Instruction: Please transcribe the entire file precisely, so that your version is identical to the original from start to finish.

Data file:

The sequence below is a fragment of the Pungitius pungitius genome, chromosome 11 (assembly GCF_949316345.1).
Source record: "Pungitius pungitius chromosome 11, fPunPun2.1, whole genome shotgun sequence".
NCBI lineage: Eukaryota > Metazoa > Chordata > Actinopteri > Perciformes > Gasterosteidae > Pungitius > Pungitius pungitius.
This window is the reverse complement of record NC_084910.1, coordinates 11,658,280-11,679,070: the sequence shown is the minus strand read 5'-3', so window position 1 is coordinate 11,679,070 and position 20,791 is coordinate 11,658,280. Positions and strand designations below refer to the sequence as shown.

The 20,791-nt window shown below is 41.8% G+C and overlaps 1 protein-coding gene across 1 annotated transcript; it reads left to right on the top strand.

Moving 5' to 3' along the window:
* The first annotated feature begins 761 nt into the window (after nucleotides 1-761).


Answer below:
The sequence below is a fragment of the Pungitius pungitius genome, chromosome 11 (assembly GCF_949316345.1).
Source record: "Pungitius pungitius chromosome 11, fPunPun2.1, whole genome shotgun sequence".
NCBI lineage: Eukaryota > Metazoa > Chordata > Actinopteri > Perciformes > Gasterosteidae > Pungitius > Pungitius pungitius.
This window is the reverse complement of record NC_084910.1, coordinates 11,658,280-11,679,070: the sequence shown is the minus strand read 5'-3', so window position 1 is coordinate 11,679,070 and position 20,791 is coordinate 11,658,280. Positions and strand designations below refer to the sequence as shown.

The 20,791-nt window shown below is 41.8% G+C and overlaps 1 protein-coding gene across 1 annotated transcript; it reads left to right on the top strand.

Moving 5' to 3' along the window:
* The first annotated feature begins 761 nt into the window (after nucleotides 1-761).